What are deductibles, limits and endorsements?
Sometimes it seems like insurance has a language all its own, with terminology that can be confusing. And while you don’t need to be ‘fluent’ in insurance-speak, there are some terms you should know. We’ll define some of them below.
What is an insurance deductible?
An insurance deductible (sometimes referred to as a retention) is the amount you have to pay for a claim before your insurance coverage kicks in. Suppose you have a $500 deductible, and a covered claim for $2,500. You would pay $500 (your deductible) and the insurance company would pay $2,000. The deductible generally applies to each claim.
Increasing your deductible can decrease your premium, saving you money on your policy payments. So, a policy with a $5,000 deductible will likely cost less than the same policy with a $500 deductible. If you’re willing to absorb more of the cost of a claim, the insurance company will pay less, so they’ll charge you less for your coverage.
What is an insurance limit?
A limit is the maximum amount an insurance company will pay out. There are usually two limits on each policy: an occurrence limit and an aggregate limit. The occurrence limit is the most that your insurance company will pay for a single claim. Some policies refer to this as an “each claim limit.” The aggregate limit is the total amount that will be paid out while the policy is active (usually for a year).
Suppose you have an insurance policy that has a $1,000,000 occurrence limit and a $2,000,000 aggregate limit. During one policy year, you have three covered claims. The first claim is for $750,000, which will be paid in its entirety, less any deductible or retention. The second claim is for $900,000. This one will also be paid completely, less the deductible. The third claim is for $500,000. For this claim, your policy will pay $350,000, because that brings the total (aggregate) amount of all the claims to the $2,000,000 policy limit.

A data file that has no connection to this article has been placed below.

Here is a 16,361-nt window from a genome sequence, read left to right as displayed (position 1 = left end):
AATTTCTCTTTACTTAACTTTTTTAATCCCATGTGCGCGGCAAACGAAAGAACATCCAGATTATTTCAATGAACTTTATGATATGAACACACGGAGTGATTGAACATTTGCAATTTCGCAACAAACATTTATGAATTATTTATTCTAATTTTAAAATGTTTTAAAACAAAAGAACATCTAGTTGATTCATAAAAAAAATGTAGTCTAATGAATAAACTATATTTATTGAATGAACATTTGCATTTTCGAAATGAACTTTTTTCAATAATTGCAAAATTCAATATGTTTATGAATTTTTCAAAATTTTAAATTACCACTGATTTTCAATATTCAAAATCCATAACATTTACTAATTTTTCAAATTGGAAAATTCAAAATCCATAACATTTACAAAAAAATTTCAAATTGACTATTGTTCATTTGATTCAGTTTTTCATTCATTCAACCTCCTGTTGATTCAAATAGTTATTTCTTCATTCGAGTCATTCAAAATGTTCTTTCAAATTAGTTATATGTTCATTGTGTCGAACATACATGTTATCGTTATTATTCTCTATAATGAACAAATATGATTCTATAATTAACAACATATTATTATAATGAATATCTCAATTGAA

Here’s another example using the same policy. If your first covered claim is for $1,500,000, the policy will pay $1,000,000 of it. If you then have a second covered claim for $750,000 within the same policy year, that would also be completely paid, since the total amount paid on both claims is still under the $2,000,000 aggregate limit.
As with deductibles, limits also may affect your premium. The higher your limits, the higher premium you will likely pay. So a policy with a $2,000,000 limit will generally be more expensive than the same policy with a $1,000,000 limit.
What is an insurance endorsement?
Not every business needs exactly the same insurance coverage. Rather than write an entirely new policy for every different situation, insurance companies offer endorsements, sometimes called riders. Endorsements add, modify, or remove coverage according to your specific situation.
Certain endorsements can be added or removed when you buy your policy, when you renew it, or during the term of the policy. Depending on the endorsement, your premium may be adjusted. For questions regarding an endorsement on your Hiscox policy, call us at 1-866-283-7545 to speak to a licensed agent.
If you come across other insurance terms that are unfamiliar, you may find their definitions in our Insurance Glossary.